Bullying and abuse prominent factors in young people taking to self-harm
Every year, thousands of children and young people get in touch with us about self-harming.
In fact, one in three counselling sessions to Childline in 2016-17 related to mental and emotional health and well-being issues.
This is often something they can struggle to share with others as it can be linked to strong feelings of shame, guilt and fear of what people may think of them.
One 12-year-old child, who contacted us for help, told us that bullying was a prominent factor in their self-harming.
They said: “I started self-harming because of bullying and I had no friends – I felt so alone. Eventually I told a teacher about the bullying and it stopped and I made two friends.
“When the bullying started again I couldn’t cope and I started self-harming again. I know it’s going to get worse now school has started again because I have to face the bullies again.
“My two friends don’t like to talk to me about ‘difficult emotions’ because it makes them feel uncomfortable, so I literally have no one to talk to.”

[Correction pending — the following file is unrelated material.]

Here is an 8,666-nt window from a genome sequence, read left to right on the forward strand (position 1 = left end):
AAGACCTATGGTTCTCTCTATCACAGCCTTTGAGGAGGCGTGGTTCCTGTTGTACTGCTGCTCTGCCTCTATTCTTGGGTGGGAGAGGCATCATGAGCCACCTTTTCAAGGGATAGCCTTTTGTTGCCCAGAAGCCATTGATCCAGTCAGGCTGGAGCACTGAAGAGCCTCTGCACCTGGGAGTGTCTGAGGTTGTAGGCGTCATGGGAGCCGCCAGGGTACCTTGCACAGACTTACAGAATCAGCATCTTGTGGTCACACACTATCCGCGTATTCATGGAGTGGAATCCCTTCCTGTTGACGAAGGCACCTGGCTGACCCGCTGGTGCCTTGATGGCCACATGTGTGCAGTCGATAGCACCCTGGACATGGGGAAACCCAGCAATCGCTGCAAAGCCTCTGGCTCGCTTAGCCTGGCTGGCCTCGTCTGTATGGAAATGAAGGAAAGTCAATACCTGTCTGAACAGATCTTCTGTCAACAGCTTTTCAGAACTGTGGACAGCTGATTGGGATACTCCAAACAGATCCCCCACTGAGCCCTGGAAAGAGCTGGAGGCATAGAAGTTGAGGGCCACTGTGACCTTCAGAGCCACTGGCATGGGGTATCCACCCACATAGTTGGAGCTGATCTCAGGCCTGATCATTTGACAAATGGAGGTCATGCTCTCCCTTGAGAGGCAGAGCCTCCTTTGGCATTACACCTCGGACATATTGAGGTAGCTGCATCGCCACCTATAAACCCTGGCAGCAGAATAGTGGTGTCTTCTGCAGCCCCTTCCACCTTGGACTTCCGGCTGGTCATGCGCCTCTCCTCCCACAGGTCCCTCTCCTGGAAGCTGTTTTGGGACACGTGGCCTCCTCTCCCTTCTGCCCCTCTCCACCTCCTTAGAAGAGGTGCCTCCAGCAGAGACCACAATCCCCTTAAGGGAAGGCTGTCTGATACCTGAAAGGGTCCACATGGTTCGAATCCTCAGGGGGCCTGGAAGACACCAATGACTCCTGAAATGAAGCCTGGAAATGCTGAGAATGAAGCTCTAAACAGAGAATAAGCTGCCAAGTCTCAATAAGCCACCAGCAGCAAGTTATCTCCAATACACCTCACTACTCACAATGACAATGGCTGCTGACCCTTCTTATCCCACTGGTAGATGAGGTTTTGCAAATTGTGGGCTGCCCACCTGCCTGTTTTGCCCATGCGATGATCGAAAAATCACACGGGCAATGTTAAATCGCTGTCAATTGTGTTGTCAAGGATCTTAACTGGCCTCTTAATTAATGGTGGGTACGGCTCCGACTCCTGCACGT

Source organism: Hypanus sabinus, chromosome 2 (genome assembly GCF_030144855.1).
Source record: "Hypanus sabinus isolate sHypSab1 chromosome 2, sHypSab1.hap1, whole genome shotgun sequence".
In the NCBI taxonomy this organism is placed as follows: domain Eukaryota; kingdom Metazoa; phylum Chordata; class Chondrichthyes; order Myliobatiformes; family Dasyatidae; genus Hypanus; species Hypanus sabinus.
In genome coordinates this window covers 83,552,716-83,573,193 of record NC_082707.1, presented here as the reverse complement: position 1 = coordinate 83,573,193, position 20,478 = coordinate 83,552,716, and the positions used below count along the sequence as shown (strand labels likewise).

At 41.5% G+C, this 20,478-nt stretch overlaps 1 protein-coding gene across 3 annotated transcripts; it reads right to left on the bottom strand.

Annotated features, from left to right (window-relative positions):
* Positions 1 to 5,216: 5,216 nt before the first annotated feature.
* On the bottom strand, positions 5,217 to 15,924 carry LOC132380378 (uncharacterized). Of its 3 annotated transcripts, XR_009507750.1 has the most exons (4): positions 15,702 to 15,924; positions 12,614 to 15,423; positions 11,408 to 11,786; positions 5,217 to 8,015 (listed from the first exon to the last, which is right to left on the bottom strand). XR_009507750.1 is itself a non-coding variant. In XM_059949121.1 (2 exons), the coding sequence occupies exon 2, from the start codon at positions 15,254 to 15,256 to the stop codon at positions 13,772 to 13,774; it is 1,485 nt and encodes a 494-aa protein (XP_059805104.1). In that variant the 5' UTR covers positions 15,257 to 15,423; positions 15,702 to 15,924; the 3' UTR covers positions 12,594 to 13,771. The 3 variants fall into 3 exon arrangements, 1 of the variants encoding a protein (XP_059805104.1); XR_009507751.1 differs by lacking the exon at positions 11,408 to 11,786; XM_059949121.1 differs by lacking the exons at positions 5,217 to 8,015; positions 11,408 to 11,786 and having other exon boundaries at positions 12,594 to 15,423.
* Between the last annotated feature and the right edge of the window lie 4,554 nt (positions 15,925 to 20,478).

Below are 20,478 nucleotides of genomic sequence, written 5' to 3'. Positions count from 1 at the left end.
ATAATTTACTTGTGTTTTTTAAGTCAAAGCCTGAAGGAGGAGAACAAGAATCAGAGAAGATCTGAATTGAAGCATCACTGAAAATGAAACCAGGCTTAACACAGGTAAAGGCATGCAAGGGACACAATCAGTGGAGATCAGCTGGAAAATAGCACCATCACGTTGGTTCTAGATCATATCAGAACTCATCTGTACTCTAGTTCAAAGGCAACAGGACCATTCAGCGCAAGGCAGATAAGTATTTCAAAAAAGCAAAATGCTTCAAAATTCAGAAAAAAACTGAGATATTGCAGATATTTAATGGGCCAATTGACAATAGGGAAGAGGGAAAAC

We know the reasons behind self-harming can range from bullying to family relationship breakdowns, as well as mental health issues and abuse. It can stem from feeling alone, angry, or not good enough.
But the reasons can also be highly complicated, so a lot of the time a young person may not fully know or understand why they self-harm. When they don’t know why they are hurting themselves, it can be very difficult to find ways of stopping.
For anyone who self-harms, the first step in helping them to understand why they do so is to talk to someone.
Our counsellors are available 24 hours a day, on the phone and online, every day of the year for any child or young person who wants to talk about how they’re feeling.
On the Childline website we offer young people information on self-harming, as well as guidance and coping techniques specifically designed for children and young people who self-harm.
On our website, we also have a huge number of chat boards for young people to talk about how they’re feeling with their peers, to find support among those who can understand because they have gone through the same things themselves.
For free confidential advice and support about any worries, children and young people can contact Childline on 0800 1111 or www.childline.org.uk